Seismic anisotropy measurements show that upper mantle hydration at the Middle America Trench (MAT) is limited to serpentinization and/or water in fault zones, rather than distributed uniformly. Subduction of hydrated oceanic lithosphere recycles water back into the deep mantle, drives arc volcanism, and affects seismicity at subduction zones. Constraining the extent of upper mantle hydration is an important part of understanding many fundamental processes on Earth. Substantially reduced seismic velocities in tomography suggest that outer rise plate‐bending faults provide a pathway for seawater to rehydrate the slab mantle just prior to subduction. Estimates of outer‐rise hydration based on tomograms vary significantly, with some large enough to imply that, globally, subduction has consumed more than two oceans worth of water during the Phanerozoic. We found that, while the mean upper mantle wavespeed is reduced at the MAT outer rise, the amplitude and orientation of inherited anisotropy are preserved at depths >1 km below the Moho. At shallower depths, relict anisotropy is replaced by slowing in the fault‐normal direction. These observations are incompatible with pervasive hydration but consistent with models of wave propagation through serpentinized fault zones that thin to <100‐m in width at depths >1 km below Moho. Confining hydration to fault zones reduces water storage estimates for the MAT upper mantle from ∼3.5 wt% to <0.9 wt% H20. Since the intermediate thermal structure in the ∼24 Myr‐old MAT slab favors serpentinization, limited hydration suggests that fault mechanics are the limiting factor, not temperatures. Subducting mantle may be similarly dry globally.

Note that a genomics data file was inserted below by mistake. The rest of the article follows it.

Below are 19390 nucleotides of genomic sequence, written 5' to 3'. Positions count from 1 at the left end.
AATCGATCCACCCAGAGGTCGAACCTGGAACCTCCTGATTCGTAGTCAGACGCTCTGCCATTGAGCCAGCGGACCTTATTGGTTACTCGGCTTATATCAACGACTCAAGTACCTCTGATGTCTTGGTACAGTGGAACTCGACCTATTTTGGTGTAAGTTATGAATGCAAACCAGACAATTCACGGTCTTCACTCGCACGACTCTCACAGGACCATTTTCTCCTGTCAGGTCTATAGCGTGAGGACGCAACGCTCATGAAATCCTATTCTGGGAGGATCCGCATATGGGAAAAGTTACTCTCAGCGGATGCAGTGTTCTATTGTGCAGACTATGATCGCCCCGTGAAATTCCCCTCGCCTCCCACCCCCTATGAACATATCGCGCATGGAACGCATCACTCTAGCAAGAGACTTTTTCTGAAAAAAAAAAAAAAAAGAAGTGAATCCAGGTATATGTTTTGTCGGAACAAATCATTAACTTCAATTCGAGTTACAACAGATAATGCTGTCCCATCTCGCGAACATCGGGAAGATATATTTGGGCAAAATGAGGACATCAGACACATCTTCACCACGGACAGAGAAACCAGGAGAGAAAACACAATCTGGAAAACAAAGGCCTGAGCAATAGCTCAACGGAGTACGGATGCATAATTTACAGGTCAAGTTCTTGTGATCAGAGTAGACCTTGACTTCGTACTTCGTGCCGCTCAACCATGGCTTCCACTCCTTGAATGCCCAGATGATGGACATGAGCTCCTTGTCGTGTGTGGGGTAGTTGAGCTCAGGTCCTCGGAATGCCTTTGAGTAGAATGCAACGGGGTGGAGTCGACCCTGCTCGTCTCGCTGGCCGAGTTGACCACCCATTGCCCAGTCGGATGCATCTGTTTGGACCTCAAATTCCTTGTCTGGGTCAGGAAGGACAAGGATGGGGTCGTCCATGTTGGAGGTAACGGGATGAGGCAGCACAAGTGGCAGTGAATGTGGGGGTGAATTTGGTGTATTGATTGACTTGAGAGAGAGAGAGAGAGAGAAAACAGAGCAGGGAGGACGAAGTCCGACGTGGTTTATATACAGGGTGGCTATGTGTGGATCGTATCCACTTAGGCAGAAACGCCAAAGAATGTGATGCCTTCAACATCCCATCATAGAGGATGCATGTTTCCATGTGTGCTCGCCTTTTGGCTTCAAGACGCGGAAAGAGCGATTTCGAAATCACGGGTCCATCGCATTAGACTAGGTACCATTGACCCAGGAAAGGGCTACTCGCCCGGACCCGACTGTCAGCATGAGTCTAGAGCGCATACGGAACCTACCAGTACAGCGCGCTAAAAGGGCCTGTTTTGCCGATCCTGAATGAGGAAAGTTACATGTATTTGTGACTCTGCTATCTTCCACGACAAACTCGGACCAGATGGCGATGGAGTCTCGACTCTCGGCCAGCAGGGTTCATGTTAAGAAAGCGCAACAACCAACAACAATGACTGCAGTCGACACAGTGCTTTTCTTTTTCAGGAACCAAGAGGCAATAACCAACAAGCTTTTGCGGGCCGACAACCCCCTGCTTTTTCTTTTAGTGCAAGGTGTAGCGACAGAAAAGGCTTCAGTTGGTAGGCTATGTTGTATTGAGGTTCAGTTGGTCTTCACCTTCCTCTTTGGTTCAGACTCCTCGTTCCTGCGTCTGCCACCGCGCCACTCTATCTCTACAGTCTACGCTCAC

|Publication Subtype||Journal Article|
|Title||Limited mantle hydration by bending faults at the Middle America Trench|
|Series title||Journal of Geophysical Research|
|Publisher||American Geophysical Union|
|Contributing office(s)||Woods Hole Coastal and Marine Science Center|
|Description||e2020JB020982, 28 p.|
|Google Analytics Metrics||Metrics page|